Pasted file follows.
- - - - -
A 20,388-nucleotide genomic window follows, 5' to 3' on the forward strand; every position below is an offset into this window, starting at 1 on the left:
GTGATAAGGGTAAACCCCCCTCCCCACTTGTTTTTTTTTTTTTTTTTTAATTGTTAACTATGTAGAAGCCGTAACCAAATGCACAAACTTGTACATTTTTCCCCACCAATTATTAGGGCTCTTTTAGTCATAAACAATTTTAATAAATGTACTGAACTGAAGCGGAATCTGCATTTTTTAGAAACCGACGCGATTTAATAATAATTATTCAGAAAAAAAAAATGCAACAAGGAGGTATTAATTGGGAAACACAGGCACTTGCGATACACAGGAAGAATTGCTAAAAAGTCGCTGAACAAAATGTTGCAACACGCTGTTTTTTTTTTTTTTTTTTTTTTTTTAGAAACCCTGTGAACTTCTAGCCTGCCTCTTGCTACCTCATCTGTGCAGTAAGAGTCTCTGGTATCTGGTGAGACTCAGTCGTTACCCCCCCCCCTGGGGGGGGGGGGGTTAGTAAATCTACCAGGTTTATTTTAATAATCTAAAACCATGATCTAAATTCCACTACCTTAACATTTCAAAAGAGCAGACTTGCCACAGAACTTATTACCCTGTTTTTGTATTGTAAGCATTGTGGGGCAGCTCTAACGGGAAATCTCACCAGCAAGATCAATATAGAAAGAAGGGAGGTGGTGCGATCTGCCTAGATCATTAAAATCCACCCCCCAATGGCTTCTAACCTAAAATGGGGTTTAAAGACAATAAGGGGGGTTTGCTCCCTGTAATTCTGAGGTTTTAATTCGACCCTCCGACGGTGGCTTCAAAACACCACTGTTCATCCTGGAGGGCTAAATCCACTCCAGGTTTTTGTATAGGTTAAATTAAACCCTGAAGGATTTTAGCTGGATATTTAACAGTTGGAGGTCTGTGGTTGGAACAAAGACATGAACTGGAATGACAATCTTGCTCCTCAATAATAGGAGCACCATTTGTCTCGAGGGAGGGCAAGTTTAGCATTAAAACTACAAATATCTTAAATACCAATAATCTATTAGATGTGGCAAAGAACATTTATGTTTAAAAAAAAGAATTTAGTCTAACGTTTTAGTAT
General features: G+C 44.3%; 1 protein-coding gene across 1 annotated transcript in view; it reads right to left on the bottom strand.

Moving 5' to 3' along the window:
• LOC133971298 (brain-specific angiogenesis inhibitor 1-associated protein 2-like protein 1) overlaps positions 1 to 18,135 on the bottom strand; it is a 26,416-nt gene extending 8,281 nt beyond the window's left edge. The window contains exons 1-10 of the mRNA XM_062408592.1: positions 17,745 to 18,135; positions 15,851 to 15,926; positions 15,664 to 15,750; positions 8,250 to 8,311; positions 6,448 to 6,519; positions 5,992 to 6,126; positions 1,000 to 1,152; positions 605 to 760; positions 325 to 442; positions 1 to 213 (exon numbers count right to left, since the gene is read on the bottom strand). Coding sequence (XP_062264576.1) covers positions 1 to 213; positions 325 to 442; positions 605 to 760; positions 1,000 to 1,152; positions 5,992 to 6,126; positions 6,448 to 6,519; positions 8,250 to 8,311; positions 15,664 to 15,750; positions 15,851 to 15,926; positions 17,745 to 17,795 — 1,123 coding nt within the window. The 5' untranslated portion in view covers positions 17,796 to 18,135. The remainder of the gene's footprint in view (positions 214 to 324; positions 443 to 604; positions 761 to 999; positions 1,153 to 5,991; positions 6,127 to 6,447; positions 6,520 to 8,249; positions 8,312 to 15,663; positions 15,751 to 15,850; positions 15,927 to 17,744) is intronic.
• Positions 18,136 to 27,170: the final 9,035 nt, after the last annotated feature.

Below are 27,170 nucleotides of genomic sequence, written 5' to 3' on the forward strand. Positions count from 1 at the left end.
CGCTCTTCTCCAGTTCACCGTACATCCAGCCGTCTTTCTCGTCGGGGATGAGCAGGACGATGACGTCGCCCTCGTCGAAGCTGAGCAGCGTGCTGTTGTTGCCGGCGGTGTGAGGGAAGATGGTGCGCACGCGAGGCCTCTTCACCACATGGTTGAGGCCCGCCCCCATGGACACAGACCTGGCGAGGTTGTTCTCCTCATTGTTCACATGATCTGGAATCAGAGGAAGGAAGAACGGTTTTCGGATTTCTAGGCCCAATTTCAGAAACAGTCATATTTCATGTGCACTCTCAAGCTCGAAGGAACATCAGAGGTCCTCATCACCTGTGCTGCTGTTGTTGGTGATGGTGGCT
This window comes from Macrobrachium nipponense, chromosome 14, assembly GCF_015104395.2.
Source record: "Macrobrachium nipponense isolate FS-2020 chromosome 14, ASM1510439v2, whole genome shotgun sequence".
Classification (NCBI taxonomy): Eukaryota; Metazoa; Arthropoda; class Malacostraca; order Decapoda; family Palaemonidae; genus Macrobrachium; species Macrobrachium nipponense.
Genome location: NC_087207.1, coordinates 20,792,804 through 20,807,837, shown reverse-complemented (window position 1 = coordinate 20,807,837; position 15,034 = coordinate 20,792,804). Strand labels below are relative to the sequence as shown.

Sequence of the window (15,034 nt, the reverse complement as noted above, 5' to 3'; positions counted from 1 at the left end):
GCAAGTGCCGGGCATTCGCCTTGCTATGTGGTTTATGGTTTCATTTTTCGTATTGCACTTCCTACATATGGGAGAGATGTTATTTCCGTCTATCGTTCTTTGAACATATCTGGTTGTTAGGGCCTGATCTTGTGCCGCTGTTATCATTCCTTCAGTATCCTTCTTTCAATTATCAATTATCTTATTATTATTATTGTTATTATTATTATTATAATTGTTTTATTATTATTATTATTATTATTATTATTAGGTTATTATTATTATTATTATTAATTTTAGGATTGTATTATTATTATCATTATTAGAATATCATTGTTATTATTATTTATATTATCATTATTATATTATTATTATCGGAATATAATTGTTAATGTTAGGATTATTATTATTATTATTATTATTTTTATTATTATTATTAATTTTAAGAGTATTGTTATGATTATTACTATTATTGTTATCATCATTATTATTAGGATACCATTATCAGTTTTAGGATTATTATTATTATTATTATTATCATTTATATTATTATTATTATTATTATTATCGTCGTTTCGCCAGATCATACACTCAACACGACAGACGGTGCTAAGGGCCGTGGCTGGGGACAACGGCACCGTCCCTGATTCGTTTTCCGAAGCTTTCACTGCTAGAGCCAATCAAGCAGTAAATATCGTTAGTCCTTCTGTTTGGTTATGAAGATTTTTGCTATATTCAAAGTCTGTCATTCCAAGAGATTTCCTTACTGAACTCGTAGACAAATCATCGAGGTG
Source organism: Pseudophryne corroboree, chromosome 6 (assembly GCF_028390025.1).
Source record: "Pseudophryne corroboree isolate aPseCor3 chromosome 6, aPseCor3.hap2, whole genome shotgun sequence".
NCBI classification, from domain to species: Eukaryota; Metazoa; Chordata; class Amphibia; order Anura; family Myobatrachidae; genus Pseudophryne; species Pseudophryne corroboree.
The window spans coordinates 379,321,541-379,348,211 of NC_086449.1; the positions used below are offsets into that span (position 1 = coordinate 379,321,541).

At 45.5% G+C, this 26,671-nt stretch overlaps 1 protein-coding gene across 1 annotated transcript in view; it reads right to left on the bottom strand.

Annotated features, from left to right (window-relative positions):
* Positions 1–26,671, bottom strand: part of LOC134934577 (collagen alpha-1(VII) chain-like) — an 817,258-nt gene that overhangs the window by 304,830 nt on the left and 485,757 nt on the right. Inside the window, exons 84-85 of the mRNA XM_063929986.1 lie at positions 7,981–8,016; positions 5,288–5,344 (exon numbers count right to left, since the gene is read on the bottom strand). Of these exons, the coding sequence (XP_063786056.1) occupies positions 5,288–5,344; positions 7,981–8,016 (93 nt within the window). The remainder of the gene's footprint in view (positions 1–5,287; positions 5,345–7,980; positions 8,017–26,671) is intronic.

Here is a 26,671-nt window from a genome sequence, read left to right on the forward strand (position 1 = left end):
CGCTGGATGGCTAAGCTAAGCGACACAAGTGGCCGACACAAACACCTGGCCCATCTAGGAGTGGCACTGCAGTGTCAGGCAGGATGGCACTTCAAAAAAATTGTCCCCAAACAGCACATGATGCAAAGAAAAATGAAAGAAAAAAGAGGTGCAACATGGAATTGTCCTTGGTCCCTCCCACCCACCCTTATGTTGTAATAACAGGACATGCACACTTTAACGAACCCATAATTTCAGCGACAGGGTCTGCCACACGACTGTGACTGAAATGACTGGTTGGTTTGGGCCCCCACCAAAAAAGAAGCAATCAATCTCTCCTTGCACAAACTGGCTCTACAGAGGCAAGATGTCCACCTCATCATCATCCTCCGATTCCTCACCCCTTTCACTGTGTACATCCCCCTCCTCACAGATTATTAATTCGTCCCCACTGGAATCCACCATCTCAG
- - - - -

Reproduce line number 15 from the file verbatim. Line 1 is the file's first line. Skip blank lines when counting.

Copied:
Source organism: Pseudophryne corroboree, chromosome 6 (assembly GCF_028390025.1).